the answer to Fermi's paradox is that technological civilizations end up hidden and imprisoned by their orbiting space junk.
Fermi's paradox is based on a linear view of technological development, projecting current technology into the future in roughly a straight line. It doesn't work because technology does not develop in a linear way, just look at the development of the mobile phone. First, they were the size of a typewriter and powered by a car battery, then they got smaller and smaller and tiny and... then freaking enormous with a built-in PC. Now they convert to VR goggles, GPS navigator, Camera... etc. Clarks three laws state...
1. When a distinguished but elderly scientist states that something is possible, he is almost certainly right. When he states that something is impossible, he is very probably wrong.
2. The only way of discovering the limits of the possible is to venture a little way past them into the impossible.
3. Any sufficiently advanced technology is indistinguishable from magic.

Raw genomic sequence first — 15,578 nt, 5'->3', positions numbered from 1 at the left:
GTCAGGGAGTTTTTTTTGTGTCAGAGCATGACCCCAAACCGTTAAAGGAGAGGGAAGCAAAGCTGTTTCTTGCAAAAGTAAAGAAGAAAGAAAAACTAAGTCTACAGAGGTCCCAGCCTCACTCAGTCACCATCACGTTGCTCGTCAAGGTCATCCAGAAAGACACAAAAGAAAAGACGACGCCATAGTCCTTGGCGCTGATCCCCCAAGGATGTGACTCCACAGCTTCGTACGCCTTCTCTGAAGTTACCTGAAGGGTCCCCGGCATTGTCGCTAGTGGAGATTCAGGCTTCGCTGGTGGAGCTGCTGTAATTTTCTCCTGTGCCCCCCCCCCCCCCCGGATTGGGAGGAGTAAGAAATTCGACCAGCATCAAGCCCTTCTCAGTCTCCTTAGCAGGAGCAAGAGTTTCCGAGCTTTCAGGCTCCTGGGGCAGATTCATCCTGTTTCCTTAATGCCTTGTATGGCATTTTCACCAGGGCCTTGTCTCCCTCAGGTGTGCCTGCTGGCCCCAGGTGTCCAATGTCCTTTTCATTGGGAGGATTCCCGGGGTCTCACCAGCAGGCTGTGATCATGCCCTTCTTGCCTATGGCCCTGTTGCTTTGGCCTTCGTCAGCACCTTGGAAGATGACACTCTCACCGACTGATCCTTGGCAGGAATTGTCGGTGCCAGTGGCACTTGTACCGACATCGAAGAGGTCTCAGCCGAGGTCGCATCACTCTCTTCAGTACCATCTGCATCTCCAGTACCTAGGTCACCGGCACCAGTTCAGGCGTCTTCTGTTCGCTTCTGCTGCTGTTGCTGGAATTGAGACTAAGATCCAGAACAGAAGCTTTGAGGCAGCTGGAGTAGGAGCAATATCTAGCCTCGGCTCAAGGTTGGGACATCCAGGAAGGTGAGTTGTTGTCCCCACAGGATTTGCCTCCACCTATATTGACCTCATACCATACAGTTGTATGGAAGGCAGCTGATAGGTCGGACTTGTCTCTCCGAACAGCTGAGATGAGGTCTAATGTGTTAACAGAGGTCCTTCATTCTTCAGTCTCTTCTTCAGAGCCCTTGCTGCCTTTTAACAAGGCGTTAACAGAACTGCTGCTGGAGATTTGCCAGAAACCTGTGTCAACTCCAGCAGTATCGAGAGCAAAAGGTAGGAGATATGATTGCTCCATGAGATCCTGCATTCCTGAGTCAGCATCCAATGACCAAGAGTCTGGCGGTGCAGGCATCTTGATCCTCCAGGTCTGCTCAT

But there is a fourth law he should have included.
4. Any sufficiently advanced technology is indistinguishable from nature.
The goals of any technological civilisation should necessarily be greater complexity leading to a technology more complex than naturally evolved organic life. And improved energy efficiency surpassing the efficiency of naturally evolved organisms. If you want an example from science fiction of what an advanced civilisation would look like after a million years of development, the planet Pandora from Avatar. A planet wide fibre optic neural network utilising bio-luminescence, people and animals with built in USB ports. The ability of the natives to upload their consciousness to the living network when near death. And a mineral with ridiculously useful properties that don't occur in nature and exists on only one known planet.
Space junk is not as big a problem as you might think. a few thousand solar powered drones would solve the problem in a few years. You just need a refuelling ship parked in orbit to refuel the drones after each mission slowly working its way around the earth. You could even recycle the space junk to supply orbiting space stations with construction material. Every problem has a million plus solutions, and one or two hundred that may work and a few that are practical and three or four that will be tried and one or two that will become the standard.